Facebook Ads can also target users specifically in your local area. For instance, if you run an electronics shop, then Facebook will target customers in the same area as your store. This is a huge benefit as it drives offline sales. A recent report found that Facebook ads drive up to 27% of in-store customers. Customers engage with paid social media ads on the platform and follow up with purchases in physical stores. This is a great benefit for small businesses who mostly operate out of physical stores, you can run ads that encourage customers to visit them.

Real-time measurements

Facebook ad campaigns are measurable, giving you the ability to assess if they’re a worthwhile expense. You have insight into how many impressions, clicks and conversions each ad brings and you’re able to see these stats in real time. The advantage here is you can adjust your ad immediately based on their current performance.

Brand Loyalty

Facebook allows easy and quick interaction between customers and businesses. It’s very easy to respond to customers on ads and if people can see you’re responsive to their queries, brand affinity and loyalty develops. Facebook also builds engagement like no other. Engagement in the form of likes, comments, and interactions on your post connects you with potential customers, and the stronger the connection the more likely they’ll convert.

Setting up your first campaign

Step 1: Launch Facebook Ads Manager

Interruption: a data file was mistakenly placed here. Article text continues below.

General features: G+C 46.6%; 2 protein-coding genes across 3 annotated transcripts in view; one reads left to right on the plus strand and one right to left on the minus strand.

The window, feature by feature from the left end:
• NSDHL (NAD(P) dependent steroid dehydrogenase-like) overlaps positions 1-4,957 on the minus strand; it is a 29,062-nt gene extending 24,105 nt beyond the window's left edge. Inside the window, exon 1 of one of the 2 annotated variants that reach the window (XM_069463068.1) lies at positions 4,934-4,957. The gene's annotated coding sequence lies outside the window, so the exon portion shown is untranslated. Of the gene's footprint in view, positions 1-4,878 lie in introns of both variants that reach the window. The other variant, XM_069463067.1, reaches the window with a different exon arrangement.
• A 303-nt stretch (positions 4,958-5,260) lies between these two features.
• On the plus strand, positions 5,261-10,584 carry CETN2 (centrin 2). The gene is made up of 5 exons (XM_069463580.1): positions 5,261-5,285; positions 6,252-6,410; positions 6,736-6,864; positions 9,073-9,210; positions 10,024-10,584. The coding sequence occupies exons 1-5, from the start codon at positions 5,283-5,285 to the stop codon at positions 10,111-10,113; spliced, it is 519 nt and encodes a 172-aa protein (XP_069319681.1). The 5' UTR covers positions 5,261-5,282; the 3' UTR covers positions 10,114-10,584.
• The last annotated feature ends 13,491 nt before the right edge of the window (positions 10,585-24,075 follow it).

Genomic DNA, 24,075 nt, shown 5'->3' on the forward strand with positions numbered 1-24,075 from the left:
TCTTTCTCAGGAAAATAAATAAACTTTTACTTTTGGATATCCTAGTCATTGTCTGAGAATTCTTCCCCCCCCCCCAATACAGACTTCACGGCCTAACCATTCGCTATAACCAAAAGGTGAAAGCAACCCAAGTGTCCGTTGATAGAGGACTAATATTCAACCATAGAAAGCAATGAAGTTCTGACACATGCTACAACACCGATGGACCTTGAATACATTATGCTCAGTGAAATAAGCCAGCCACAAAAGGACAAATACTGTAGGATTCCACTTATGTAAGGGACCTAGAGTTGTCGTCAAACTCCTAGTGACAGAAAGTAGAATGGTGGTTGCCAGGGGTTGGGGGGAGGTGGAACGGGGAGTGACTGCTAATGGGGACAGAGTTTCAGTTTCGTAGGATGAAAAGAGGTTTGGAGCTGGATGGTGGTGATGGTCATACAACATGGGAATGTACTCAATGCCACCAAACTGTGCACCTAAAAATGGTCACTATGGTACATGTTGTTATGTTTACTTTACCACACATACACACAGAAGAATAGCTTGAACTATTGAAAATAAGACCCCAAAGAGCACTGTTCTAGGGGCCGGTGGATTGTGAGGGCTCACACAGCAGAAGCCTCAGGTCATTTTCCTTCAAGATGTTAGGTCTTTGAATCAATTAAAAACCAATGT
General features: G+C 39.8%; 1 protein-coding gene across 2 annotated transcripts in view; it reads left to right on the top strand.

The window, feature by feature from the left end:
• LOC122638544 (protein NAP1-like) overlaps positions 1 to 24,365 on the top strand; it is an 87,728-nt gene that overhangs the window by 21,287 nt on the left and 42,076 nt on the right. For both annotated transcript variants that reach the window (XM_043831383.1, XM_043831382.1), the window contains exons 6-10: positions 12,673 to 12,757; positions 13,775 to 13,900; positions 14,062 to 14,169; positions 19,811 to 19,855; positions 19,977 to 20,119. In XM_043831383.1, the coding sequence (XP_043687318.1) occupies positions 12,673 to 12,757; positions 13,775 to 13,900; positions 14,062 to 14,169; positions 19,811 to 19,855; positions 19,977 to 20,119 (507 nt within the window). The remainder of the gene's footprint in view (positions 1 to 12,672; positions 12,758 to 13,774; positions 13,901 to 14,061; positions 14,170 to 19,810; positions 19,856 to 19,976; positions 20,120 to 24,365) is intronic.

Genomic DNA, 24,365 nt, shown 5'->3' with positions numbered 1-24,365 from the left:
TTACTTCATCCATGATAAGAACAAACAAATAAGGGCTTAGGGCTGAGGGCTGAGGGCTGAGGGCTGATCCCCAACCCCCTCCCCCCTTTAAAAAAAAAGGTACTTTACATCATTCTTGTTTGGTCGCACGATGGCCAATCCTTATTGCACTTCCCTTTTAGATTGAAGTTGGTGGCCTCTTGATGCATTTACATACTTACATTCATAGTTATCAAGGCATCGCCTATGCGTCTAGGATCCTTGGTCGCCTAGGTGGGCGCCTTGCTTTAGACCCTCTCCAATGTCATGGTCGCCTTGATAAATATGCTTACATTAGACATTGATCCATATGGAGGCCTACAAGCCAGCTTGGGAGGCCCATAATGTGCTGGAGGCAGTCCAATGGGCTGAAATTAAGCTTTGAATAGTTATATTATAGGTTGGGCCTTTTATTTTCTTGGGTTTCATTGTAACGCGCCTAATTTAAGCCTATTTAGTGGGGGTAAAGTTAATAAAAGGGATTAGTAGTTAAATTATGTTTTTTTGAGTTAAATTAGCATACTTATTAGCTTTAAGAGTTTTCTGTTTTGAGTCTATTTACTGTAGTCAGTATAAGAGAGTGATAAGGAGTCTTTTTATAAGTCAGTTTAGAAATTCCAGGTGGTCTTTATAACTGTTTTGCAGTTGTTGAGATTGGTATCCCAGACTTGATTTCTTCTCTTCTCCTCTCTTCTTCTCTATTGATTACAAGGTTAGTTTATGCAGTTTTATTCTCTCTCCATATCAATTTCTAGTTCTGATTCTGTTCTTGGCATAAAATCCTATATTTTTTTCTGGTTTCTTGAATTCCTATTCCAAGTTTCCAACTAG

You can access this via a direct link at facebook.com/ads, or by clicking “Manage Ads” or ‘Create Ads’ in the drop-down menu on your Facebook account.

Step 2: Choose your objective

For a campaign to be successful it is important to have clearly defined objectives and goals for what you want to achieve. Do you want more people to know about a new product you’re launching? Download the latest e-book you created? Sign up for a free trial?

When you click to create a Facebook ad, you’ll go to a page where you choose the objective for your campaign.

There are different types of campaigns which you can run including:

Messages:  Get more people to send messages to your business in Messenger.

App installs: Encourage installations of your mobile or desktop app.

Brand awareness: Introduce your brand to a new audience.

Conversions: Get people to take a specific action on your website (like subscribing to your mailing list or buying your product).

Engagement: Expose a post to a wide audience to increase the number of likes, comments, shares, or photo views; increase your number of page likes; promote an event.

Lead Generation: Get new prospects into your sales funnel.

Reach: Expose your ad to as many people in your audience as possible.

Product Catalogue Sales: Connect your Facebook ads to your product catalogue to show people ads for the products they are most likely to want to buy.

Store visits: Drive customers to your physical store.

Traffic: Drive traffic to a specific webpage.

Video Views: Show your video to a large audience to increase brand awareness.

Step 3: Define your audience